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Abstract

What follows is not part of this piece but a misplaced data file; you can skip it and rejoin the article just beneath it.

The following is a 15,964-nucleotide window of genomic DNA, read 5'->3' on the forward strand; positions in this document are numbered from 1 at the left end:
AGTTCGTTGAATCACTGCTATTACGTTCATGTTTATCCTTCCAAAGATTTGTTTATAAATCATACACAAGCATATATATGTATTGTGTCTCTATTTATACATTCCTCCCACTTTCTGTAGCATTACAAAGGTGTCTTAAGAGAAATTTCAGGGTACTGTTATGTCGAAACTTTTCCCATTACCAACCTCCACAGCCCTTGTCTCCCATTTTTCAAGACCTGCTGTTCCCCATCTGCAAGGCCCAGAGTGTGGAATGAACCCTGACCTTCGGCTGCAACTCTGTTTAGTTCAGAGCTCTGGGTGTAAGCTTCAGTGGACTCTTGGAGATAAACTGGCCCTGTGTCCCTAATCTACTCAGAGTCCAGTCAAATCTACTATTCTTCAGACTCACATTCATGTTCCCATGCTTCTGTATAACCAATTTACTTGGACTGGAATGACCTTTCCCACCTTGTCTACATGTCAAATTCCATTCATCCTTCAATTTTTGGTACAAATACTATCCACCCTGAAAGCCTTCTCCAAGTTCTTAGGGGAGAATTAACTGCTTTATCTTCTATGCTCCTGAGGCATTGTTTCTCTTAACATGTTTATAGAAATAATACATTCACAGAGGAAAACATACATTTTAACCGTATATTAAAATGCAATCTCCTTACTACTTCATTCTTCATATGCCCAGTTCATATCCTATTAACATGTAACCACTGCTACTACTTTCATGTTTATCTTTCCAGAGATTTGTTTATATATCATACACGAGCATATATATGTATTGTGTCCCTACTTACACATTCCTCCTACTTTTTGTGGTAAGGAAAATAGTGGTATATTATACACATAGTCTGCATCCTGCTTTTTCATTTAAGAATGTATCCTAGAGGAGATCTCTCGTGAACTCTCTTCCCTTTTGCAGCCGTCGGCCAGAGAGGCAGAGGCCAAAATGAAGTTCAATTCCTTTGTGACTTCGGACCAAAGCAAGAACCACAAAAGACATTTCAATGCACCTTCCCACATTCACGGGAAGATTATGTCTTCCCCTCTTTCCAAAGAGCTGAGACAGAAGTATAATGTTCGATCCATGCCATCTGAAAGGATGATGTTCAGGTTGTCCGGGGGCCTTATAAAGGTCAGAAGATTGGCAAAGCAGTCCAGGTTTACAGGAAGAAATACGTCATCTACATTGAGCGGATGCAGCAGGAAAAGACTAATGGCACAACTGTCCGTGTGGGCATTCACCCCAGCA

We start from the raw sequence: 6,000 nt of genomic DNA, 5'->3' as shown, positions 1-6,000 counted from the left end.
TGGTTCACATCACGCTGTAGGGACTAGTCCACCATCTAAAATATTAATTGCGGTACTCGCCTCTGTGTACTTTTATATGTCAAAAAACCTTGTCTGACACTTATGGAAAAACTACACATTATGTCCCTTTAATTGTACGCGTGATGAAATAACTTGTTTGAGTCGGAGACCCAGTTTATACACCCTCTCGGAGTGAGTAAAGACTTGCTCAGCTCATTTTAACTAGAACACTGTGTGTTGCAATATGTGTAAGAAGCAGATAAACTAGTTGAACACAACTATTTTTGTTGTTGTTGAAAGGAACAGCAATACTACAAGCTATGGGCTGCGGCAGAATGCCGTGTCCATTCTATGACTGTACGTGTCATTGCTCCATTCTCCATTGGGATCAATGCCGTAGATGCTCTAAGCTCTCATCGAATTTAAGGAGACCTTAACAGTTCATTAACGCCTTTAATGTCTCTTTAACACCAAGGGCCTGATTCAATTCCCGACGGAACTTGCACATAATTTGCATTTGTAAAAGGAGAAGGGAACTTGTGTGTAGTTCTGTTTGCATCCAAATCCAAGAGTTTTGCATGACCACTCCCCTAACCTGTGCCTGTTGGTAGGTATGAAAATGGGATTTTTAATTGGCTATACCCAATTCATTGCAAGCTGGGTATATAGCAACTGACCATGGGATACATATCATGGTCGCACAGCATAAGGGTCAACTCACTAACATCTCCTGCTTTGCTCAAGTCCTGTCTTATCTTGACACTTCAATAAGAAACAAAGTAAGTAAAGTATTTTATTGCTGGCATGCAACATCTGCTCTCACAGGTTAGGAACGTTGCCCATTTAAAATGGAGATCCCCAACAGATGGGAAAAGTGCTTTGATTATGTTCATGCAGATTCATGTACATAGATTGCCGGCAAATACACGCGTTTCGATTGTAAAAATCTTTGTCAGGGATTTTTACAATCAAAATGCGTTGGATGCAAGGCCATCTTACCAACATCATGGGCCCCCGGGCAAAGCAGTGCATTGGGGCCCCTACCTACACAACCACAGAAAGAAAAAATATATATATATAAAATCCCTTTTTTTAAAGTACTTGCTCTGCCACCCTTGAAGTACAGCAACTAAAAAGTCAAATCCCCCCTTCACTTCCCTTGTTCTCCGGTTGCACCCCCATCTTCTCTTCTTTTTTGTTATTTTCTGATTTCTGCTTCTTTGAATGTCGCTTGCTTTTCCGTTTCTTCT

Over the last decade, there have been remarkable reforms in criminal legal policy and practice in Cook County, Illinois. In this project, I evaluate these changes in terms of their impact on the enduring problem of mass incarceration. First, I consider how prosecutors handle the influx of misdemeanor arrests from so-called broken windows policing. Analyzing 2016 jail data using competing risk models, I predict half of Black public order defendants to be released on dropped charges after spending two weeks in jail. From this, I argue that police and prosecutors use pretrial detention as an unregulated tool of racial control. Next, I evaluate the decarcerative impact of felony charging reform. In December 2016, newly-elected State's Attorney Kim Foxx more than halved the number of felony retail thefts charged in Cook County in less than a month. Using a decade's worth of courtroom event data, I build a regression discontinuity design to quantify how this intervention changed outcomes across the criminal process. On one hand, I find evidence that increased leniency did cause a slight month-to-month increase in crime. On the other hand, though, I find evidence of reduced levels of pretrial detention. I also find that prosecutors maintain pre-intervention drop rates despite handling fewer cases. Overall, I argue that the clear decarcerative benefits of felony charging reform outweigh the slight month-on-month post-intervention increase in retail theft. The third and final chapter evaluates a January 2018 law defining sentences for illegal gun possession. This new act bifurcates subpopulations based on their criminal history: those with no history may be offered probation, while those with multiple convictions face harsher prison terms. This reform intensified a pre-intervention upward trend in the use of probationary sanctions for first-time gun possession. The length of probationary terms also increased while the length of prison terms decreased. That said, these analyses also revealed a notable discontinuity in Summer 2016 caused by an internal policy change that increased the plea bargaining discretion of courtroom prosecutors. As with legislative reforms, this new organizational policy increased the length of probationary sentences for first-time offenders while decreasing the predicted length of prison terms for both groups.

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